Partnership brings Wright State med students to Western Galilee Hospital
Medical exchange May 2010
By Marshall Weiss, The Dayton Jewish Observer
|Western Galilee Hospital Dir. of Radiology Dr. Norman Loberant (Center) with Wright State medical students Nikunj Bhatt (L) and Linden Karas|
Even as a first-year student at the Wright State University Boonshoft School of Medicine, Cleveland native Linden Karas dreamed of taking an elective in Israel during her fourth year.
Her dream came true in January and February when she and Nikunj Bhatt — another fourth-year Wright State medical student — participated in an externship at the Western Galilee Hospital in Nahariya, Israel as part of the Partnership With Israel program of the Jewish Federation of Greater Dayton.
“Wright State very much encourages global health experiences,” said Karas, an alumna of a Birthright Israel trip as an undergraduate at Amherst. That first trip to Israel, she says, changed her perspective on the Jewish state.
“Before it (Birthright), I wasn’t sure how I felt about Israel,” Karas said. “I had learned in the very liberal arts classes that I took positives and negatives. So when I went and I realized how wonderful it was, how culturally rich. Ever since Birthright, I had wanted to go back.”
Her focus during the externship was to see Israel’s government-sponsored health-care system.
“Israel has outstanding medicine,” she said.
She learned of the Partnership externship through Drs. Barbara and Richard Schuster, active participants in Wright State’s medical exchanges with WGH, who have since relocated to Georgia.
Bhatt, a native of Columbus who has also lived in India, said he was always interested in going to Israel.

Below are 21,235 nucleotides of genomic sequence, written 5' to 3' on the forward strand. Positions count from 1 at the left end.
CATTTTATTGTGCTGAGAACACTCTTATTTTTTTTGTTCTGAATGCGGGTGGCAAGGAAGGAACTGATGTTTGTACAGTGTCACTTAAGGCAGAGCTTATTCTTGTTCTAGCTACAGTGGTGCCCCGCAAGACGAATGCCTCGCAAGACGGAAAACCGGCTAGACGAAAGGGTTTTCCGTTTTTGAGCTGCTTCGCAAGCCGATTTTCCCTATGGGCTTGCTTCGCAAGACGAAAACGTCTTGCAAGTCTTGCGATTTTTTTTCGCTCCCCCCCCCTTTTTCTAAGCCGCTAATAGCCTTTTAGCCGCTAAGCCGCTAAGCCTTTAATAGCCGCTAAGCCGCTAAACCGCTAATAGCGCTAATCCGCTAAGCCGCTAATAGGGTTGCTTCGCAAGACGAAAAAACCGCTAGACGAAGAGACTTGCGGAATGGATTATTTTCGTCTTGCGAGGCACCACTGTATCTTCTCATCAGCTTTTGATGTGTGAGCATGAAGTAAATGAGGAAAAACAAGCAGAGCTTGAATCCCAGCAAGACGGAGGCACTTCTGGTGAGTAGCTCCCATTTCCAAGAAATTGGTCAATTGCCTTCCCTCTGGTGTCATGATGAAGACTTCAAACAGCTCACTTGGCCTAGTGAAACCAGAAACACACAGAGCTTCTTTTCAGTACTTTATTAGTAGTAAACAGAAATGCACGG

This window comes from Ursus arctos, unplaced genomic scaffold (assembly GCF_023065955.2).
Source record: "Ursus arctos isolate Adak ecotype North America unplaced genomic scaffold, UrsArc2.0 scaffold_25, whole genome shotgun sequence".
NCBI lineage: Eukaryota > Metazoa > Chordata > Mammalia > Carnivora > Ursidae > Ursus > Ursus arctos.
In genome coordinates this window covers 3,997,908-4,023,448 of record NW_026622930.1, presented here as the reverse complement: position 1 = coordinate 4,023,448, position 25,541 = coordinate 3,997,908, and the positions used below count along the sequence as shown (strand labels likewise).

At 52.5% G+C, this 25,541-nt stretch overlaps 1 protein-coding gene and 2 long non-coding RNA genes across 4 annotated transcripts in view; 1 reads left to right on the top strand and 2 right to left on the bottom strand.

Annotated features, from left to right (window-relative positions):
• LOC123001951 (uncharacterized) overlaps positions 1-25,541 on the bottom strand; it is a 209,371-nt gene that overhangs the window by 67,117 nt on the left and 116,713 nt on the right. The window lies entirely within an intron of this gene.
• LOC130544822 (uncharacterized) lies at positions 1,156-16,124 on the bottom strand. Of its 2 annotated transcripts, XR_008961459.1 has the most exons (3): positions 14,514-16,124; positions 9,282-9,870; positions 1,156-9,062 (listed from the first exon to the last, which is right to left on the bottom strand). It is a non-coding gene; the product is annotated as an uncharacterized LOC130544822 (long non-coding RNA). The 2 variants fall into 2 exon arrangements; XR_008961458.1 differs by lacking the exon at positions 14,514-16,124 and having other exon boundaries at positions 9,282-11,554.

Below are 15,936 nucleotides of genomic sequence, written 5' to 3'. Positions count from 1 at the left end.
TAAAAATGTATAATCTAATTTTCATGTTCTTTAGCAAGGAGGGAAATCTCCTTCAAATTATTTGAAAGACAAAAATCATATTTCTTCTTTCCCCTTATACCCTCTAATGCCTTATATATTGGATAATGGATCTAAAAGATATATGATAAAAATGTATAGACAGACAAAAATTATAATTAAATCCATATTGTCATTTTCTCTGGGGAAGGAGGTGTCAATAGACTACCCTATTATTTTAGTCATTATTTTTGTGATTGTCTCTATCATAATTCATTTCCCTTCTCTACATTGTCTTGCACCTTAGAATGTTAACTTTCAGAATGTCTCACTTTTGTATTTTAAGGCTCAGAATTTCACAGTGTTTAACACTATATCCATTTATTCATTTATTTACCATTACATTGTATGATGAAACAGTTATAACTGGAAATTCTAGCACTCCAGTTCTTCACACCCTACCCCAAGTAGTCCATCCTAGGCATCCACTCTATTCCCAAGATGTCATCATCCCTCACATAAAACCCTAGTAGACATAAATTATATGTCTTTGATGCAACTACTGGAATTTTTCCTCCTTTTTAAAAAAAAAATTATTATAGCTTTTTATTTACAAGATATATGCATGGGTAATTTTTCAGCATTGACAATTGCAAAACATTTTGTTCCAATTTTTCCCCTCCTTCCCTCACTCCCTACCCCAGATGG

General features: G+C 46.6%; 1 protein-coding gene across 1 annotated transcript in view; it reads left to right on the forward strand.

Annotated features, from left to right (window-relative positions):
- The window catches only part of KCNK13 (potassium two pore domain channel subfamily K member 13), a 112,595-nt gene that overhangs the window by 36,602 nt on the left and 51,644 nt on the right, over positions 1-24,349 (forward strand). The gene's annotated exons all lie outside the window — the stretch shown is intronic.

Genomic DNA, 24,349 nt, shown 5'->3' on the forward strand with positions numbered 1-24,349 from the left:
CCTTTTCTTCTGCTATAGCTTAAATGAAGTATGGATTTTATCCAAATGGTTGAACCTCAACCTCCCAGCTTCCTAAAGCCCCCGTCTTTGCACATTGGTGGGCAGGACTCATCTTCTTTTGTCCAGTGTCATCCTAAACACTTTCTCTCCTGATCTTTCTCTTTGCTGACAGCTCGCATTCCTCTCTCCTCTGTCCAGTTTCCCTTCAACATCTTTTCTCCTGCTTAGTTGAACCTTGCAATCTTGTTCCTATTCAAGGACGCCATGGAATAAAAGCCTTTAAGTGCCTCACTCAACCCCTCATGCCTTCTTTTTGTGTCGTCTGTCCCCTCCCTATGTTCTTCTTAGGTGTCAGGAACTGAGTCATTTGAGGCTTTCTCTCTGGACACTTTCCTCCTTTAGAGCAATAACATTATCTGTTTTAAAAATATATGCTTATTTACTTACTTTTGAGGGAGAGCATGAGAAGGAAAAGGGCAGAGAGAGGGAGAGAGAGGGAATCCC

“I’ve always been fascinated with this spirit of Israel,” he said.
Last summer, Karas recruited him to join her on the externship.
At the Western Galilee Hospital, Karas rotated through several specialties within pediatrics. Bhatt rotated through endocrinology, dermatology, pediatric nephrology and radiology.
“It’s an entirely different system than here, in general,” Bhatt said. “There was more time spent with the patient in Israel. Certainly, it’s a socialist system and there’s less worry about how we are going to pay for our health care, so we could focus more on the patient than the cost side.”
Karas said she was impressed that so much in the medical system is recycled in Israel.
“Everything was reusable there,” she said. “We waste so much paper and plastic in hospitals here.”
Bhatt and Karas receive the title of doctor at their medical school’s ceremony on May 28. From there, Karas will begin her residency in general surgery at Allegheny General Hospital in Pittsburgh. Bhatt, an ensign with the U.S. Navy, will head to the National Capital Consortium, the merged Walter Reed and National Naval Medical Center, in Bethesda, Md. for an internal medicine residency.
In Israel, both saw disorders and diseases they will not often see in the United States.
“The population we were treating at times were the Druze community in the north,” Bhatt said. “And there’s a lot of in-marriages with them and with that, a lot of very interesting congenital diseases which I would probably never see or rarely see in the United States.”
Bhatt added that he didn’t expect to see Jews and Arabs getting along so well.
“I think we get an image here in the United States that there’s a Muslim-Jewish divide that you can’t put together,” Bhatt said. “All politics stopped at the door and we treated everyone the same and everyone felt comfortable. The patients felt very comfortable and the physicians were very diverse as well.”